Scout Association unveils plans to attract more gay members and leaders

Illustrated rainbow pride flag on a white background.

The Scout Association has revealed plans to increase its amount of gay members and leaders.

In a move which they say will hopefully banish the idea that gay people would not be welcome among its half-a-million-strong ranks, an anti-bullying video has been produced along with plans to allow scouts to wear their uniforms to Gay Pride marches and parades.

Inevitably, the idea has been criticised by those who claim this move will shift the focus away from the Association’s “Christian Values”.

In the video produced by the Association, Wayne Bulpitt, the Scout’s Chief Commissioner says: “Bullying is wrong on every level, not just for the person being bullied, but for the bully too.

“In Scouting we believe that all young people, irrespective of their sexuality, gender, race, creed or background, have an equal opportunity to develop and to be themselves.”

The Association’s spokesman, Simon Carter, added: “There was an assumption that being gay meant you couldn’t be part of the movement. That was never the case and we are keen to make it clear that we accept people of any particular orientation.

“We have had youth members and adults attend Pride events and plan to do so again this year. It shows that we are not just taking about it but are demonstrating our support publicly.”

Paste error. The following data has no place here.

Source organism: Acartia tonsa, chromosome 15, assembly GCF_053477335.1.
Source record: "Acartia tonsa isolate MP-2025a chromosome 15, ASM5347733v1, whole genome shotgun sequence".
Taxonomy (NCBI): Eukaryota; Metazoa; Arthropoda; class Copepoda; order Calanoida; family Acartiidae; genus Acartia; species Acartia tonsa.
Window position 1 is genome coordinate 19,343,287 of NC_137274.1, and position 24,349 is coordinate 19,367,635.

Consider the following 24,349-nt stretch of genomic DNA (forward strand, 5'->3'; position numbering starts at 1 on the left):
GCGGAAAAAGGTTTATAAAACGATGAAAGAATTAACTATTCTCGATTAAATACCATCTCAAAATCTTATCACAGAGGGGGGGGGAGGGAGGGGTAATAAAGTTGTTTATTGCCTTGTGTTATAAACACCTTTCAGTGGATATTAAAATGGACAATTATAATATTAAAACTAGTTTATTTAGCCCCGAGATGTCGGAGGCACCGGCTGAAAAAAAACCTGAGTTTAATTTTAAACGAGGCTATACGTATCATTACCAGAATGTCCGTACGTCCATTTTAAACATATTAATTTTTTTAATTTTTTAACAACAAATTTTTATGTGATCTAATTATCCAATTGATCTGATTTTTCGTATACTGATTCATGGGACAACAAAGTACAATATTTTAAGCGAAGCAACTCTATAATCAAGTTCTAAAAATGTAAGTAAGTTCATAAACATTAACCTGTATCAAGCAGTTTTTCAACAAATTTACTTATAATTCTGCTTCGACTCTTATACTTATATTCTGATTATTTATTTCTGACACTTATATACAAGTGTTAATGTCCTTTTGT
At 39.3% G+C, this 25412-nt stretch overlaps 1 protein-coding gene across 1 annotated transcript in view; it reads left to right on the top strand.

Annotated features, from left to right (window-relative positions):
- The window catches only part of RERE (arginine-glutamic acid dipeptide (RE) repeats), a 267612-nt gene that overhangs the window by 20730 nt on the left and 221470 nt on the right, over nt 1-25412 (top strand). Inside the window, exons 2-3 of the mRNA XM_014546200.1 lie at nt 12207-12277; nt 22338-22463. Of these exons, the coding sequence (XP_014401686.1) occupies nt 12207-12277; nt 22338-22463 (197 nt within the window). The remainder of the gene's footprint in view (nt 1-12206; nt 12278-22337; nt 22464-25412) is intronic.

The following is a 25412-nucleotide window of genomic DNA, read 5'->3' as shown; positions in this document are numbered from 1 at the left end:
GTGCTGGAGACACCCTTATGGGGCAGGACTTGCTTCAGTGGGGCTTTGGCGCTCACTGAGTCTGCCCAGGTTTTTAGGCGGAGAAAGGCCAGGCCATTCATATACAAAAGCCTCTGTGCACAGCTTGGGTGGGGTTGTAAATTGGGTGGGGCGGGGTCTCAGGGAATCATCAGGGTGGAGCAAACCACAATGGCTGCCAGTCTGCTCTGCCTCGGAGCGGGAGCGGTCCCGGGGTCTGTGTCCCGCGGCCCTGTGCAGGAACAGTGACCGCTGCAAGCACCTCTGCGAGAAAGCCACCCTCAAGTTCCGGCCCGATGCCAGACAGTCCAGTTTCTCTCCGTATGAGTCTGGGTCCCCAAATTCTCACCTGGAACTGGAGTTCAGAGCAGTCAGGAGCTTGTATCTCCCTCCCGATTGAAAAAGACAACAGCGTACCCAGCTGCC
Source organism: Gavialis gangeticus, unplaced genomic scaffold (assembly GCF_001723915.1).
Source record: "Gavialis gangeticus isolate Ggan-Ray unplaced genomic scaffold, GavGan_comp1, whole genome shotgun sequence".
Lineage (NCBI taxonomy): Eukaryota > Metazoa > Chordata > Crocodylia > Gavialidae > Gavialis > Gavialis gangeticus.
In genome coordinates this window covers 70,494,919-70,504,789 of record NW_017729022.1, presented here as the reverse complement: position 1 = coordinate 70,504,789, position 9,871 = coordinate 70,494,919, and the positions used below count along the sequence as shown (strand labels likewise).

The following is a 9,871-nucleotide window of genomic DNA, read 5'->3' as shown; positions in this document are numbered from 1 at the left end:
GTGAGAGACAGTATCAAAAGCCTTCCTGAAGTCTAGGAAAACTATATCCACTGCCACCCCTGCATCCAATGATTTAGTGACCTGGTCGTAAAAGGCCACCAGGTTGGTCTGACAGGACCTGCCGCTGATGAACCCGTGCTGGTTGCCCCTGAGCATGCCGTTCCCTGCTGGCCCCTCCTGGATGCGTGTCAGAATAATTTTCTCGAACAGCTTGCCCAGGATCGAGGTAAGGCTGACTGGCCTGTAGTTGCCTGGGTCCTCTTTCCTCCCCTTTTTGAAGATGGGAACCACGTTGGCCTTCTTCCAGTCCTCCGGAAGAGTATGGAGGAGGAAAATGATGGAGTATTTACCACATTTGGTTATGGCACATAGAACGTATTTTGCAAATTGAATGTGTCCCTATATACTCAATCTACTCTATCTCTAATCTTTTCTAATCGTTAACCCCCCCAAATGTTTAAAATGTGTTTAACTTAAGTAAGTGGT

A series of advisory leaflets have also been produced, aimed at those offering counselling to young people. One says: “Coming out is a major decision in your life. You may decide to tell your family, a friend, your teacher or a Scout leader.

“There is nothing wrong with being gay and being a Scout and the person that you tell should be supportive and non-judgemental to what you are telling them.”

However, John Cormack of the Scottish Christian Party said he did not support the move: “My reaction to this is one of dismay and I suspect many other people will also be deeply concerned.

“Sexual morality is an area where the parents should be taking the lead, not the Scouts. This is a huge step-change away from the Christian founding ethos of the Scout movement.”

The Association ended its ban on female members in 1991, but still does not officially permit atheists or agnostics.